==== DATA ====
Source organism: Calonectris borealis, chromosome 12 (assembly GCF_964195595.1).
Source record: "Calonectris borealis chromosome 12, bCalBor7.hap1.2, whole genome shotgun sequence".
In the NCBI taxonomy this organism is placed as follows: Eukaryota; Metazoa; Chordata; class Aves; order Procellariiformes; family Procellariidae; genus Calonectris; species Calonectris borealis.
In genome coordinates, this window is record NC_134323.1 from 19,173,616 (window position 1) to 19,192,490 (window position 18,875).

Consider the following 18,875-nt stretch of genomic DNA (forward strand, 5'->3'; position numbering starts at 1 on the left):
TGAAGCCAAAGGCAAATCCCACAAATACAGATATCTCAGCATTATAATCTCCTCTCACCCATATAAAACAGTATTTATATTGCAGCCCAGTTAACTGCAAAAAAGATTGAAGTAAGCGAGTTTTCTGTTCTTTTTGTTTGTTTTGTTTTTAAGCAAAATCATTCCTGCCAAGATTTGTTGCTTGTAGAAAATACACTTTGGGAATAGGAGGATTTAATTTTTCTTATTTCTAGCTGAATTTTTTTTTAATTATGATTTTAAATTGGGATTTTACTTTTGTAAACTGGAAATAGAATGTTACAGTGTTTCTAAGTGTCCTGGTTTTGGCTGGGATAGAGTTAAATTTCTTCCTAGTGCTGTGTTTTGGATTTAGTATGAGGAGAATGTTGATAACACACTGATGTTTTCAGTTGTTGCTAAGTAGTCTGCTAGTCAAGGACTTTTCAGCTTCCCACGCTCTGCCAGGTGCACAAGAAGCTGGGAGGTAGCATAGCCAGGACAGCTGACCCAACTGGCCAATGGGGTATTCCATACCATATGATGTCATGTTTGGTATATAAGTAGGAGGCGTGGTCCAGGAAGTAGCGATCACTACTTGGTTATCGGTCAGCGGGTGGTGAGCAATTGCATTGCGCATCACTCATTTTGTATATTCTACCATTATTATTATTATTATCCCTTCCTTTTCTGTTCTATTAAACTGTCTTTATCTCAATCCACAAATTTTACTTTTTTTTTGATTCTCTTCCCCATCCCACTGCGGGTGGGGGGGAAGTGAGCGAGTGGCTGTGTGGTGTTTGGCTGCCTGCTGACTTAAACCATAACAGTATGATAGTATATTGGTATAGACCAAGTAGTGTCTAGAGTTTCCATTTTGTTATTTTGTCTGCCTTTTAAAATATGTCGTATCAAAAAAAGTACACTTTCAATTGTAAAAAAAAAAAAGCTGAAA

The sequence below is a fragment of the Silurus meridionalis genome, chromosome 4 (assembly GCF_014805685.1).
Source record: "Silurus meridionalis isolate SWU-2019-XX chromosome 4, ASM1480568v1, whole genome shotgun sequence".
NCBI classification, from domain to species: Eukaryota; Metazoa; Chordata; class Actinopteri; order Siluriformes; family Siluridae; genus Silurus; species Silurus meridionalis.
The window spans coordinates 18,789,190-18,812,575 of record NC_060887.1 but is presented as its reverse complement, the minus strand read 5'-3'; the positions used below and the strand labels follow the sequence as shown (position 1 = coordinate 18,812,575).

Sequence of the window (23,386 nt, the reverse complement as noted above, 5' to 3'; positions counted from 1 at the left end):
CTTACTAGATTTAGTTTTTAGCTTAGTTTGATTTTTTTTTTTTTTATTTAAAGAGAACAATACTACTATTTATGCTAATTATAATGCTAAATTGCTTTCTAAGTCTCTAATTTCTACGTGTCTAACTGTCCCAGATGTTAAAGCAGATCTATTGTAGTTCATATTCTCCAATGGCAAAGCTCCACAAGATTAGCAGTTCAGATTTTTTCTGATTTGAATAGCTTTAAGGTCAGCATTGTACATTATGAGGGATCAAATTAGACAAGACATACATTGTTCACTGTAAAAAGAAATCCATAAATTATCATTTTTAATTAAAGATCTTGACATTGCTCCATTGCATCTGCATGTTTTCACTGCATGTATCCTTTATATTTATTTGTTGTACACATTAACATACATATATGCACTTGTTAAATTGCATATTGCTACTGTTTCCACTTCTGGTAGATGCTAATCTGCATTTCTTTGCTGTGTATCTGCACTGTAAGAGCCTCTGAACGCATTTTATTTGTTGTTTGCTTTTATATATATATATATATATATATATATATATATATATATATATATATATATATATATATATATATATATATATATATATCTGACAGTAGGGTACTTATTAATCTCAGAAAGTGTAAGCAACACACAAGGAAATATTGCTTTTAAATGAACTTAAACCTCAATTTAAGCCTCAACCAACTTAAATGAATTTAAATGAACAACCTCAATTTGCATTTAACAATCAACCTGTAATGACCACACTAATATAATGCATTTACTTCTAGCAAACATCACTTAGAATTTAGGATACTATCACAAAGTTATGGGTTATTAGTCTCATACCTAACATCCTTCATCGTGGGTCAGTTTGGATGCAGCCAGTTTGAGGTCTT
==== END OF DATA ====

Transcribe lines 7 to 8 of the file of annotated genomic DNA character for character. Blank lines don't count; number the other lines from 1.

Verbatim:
The sequence below is a fragment of the Silurus meridionalis genome, chromosome 4 (assembly GCF_014805685.1).
Source record: "Silurus meridionalis isolate SWU-2019-XX chromosome 4, ASM1480568v1, whole genome shotgun sequence".